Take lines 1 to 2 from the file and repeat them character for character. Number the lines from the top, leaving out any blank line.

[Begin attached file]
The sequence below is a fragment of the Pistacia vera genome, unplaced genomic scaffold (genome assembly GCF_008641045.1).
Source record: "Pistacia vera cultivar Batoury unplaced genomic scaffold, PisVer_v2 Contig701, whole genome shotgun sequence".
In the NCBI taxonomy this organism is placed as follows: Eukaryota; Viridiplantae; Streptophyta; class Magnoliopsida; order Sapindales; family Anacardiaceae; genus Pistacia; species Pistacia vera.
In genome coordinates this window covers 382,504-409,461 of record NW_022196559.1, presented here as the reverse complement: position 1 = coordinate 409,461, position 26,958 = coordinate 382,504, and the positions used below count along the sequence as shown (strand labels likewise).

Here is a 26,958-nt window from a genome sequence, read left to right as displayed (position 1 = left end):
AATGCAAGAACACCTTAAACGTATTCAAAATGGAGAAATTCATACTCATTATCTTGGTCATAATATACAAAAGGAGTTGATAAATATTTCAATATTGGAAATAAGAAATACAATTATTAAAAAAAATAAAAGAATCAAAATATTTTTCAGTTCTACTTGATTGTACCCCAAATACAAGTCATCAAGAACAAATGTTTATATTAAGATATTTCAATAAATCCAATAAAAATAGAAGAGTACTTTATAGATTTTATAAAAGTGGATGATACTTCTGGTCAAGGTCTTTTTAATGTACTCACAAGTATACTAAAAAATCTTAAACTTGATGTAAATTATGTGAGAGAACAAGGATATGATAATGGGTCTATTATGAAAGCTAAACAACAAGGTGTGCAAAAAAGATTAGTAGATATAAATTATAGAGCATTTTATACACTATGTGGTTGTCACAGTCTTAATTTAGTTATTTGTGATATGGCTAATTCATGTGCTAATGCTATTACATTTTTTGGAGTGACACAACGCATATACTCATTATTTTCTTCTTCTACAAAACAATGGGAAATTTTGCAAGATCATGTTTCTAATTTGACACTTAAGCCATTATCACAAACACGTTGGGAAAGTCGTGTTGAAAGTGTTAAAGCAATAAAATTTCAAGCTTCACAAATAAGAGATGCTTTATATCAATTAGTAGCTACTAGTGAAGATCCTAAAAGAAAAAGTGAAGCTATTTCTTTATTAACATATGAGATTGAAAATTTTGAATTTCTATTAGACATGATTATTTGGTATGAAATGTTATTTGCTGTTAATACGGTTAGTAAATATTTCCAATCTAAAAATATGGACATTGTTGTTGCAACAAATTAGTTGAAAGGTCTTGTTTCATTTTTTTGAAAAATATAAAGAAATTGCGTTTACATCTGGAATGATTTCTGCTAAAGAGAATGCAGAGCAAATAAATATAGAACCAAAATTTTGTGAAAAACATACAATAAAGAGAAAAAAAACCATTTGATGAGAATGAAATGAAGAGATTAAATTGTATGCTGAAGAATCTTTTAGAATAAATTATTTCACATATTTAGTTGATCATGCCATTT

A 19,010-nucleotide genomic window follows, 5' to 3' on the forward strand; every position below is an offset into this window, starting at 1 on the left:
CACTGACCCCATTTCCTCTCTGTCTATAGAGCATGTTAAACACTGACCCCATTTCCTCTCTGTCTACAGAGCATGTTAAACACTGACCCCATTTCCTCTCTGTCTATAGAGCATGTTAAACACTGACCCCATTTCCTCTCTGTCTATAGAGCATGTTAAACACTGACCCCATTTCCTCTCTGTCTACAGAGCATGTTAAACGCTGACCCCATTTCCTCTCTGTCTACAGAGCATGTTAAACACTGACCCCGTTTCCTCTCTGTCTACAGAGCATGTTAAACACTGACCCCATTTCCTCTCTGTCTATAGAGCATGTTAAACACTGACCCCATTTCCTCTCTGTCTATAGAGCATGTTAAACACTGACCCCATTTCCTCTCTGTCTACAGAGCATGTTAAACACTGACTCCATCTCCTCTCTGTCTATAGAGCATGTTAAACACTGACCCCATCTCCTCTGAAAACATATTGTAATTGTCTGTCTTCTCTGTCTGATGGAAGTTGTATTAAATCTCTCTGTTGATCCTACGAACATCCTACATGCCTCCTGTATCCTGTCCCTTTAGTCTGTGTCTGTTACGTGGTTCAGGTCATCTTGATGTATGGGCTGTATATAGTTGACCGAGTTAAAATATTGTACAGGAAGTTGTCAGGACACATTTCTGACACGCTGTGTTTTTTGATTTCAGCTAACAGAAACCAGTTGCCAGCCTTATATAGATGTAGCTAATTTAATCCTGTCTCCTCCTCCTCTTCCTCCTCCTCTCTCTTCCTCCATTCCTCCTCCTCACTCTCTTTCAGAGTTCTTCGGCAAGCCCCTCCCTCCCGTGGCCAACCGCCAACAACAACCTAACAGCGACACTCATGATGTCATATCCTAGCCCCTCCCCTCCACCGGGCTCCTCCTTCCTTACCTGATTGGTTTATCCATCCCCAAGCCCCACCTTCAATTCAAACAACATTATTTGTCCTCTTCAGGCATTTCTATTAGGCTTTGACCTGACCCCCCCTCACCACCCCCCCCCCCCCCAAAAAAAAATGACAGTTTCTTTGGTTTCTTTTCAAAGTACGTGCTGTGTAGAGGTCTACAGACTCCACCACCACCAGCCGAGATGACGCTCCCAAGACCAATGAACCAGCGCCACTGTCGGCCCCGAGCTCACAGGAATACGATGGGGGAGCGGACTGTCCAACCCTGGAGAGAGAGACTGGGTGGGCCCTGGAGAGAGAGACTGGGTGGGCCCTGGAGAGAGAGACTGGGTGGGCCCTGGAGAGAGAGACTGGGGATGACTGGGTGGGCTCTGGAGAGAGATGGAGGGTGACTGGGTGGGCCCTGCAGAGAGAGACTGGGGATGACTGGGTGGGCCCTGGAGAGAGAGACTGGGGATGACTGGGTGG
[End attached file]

The sequence below is a fragment of the Pistacia vera genome, unplaced genomic scaffold (genome assembly GCF_008641045.1).
Source record: "Pistacia vera cultivar Batoury unplaced genomic scaffold, PisVer_v2 Contig701, whole genome shotgun sequence".